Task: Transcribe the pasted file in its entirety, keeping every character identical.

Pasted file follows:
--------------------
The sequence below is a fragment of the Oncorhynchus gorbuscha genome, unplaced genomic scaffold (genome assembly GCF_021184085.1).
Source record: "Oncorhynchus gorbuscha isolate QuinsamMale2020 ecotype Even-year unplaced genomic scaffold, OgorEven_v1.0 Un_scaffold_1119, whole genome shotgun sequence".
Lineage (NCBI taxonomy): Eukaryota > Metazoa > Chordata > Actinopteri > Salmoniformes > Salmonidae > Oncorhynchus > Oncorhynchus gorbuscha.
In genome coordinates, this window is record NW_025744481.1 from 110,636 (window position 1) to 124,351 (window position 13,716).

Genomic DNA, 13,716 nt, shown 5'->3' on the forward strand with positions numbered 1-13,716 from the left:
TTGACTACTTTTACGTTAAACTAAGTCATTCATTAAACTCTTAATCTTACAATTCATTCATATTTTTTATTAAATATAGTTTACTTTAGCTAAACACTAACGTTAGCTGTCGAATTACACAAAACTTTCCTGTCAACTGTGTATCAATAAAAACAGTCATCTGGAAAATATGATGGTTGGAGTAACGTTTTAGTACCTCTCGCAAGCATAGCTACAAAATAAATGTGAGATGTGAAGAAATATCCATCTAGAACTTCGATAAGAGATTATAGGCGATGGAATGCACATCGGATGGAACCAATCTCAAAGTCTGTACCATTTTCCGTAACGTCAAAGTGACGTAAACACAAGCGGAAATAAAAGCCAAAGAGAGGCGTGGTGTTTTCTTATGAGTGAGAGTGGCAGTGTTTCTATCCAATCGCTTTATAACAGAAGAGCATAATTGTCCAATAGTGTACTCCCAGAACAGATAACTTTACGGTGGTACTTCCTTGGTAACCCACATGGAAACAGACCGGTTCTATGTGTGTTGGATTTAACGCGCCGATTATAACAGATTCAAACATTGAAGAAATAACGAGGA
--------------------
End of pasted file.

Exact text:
The sequence below is a fragment of the Oncorhynchus gorbuscha genome, unplaced genomic scaffold (genome assembly GCF_021184085.1).
Source record: "Oncorhynchus gorbuscha isolate QuinsamMale2020 ecotype Even-year unplaced genomic scaffold, OgorEven_v1.0 Un_scaffold_1119, whole genome shotgun sequence".
Lineage (NCBI taxonomy): Eukaryota > Metazoa > Chordata > Actinopteri > Salmoniformes > Salmonidae > Oncorhynchus > Oncorhynchus gorbuscha.
In genome coordinates, this window is record NW_025744481.1 from 110,636 (window position 1) to 124,351 (window position 13,716).

Genomic DNA, 13,716 nt, shown 5'->3' on the forward strand with positions numbered 1-13,716 from the left:
TTGACTACTTTTACGTTAAACTAAGTCATTCATTAAACTCTTAATCTTACAATTCATTCATATTTTTTATTAAATATAGTTTACTTTAGCTAAACACTAACGTTAGCTGTCGAATTACACAAAACTTTCCTGTCAACTGTGTATCAATAAAAACAGTCATCTGGAAAATATGATGGTTGGAGTAACGTTTTAGTACCTCTCGCAAGCATAGCTACAAAATAAATGTGAGATGTGAAGAAATATCCATCTAGAACTTCGATAAGAGATTATAGGCGATGGAATGCACATCGGATGGAACCAATCTCAAAGTCTGTACCATTTTCCGTAACGTCAAAGTGACGTAAACACAAGCGGAAATAAAAGCCAAAGAGAGGCGTGGTGTTTTCTTATGAGTGAGAGTGGCAGTGTTTCTATCCAATCGCTTTATAACAGAAGAGCATAATTGTCCAATAGTGTACTCCCAGAACAGATAACTTTACGGTGGTACTTCCTTGGTAACCCACATGGAAACAGACCGGTTCTATGTGTGTTGGATTTAACGCGCCGATTATAACAGATTCAAACATTGAAGAAATAACGAGGA